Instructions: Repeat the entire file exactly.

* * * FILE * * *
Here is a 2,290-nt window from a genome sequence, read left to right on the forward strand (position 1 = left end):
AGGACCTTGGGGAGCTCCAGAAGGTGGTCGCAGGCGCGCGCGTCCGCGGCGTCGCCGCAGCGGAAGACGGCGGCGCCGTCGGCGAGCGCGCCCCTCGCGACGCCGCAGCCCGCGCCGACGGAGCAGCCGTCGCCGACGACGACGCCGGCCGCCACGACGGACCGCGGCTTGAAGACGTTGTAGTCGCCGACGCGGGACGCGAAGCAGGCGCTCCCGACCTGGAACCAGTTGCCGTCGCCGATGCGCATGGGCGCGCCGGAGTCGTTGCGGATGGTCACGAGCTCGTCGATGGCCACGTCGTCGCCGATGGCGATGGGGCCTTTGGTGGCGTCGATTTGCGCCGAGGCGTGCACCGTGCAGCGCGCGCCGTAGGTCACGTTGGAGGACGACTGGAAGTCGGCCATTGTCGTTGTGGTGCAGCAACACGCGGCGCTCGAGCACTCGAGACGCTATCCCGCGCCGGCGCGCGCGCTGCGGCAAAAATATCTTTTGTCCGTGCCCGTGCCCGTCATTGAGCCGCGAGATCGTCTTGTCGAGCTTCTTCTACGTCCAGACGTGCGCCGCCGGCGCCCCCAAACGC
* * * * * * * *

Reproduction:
Here is a 2,290-nt window from a genome sequence, read left to right on the forward strand (position 1 = left end):
AGGACCTTGGGGAGCTCCAGAAGGTGGTCGCAGGCGCGCGCGTCCGCGGCGTCGCCGCAGCGGAAGACGGCGGCGCCGTCGGCGAGCGCGCCCCTCGCGACGCCGCAGCCCGCGCCGACGGAGCAGCCGTCGCCGACGACGACGCCGGCCGCCACGACGGACCGCGGCTTGAAGACGTTGTAGTCGCCGACGCGGGACGCGAAGCAGGCGCTCCCGACCTGGAACCAGTTGCCGTCGCCGATGCGCATGGGCGCGCCGGAGTCGTTGCGGATGGTCACGAGCTCGTCGATGGCCACGTCGTCGCCGATGGCGATGGGGCCTTTGGTGGCGTCGATTTGCGCCGAGGCGTGCACCGTGCAGCGCGCGCCGTAGGTCACGTTGGAGGACGACTGGAAGTCGGCCATTGTCGTTGTGGTGCAGCAACACGCGGCGCTCGAGCACTCGAGACGCTATCCCGCGCCGGCGCGCGCGCTGCGGCAAAAATATCTTTTGTCCGTGCCCGTGCCCGTCATTGAGCCGCGAGATCGTCTTGTCGAGCTTCTTCTACGTCCAGACGTGCGCCGCCGGCGCCCCCAAACGC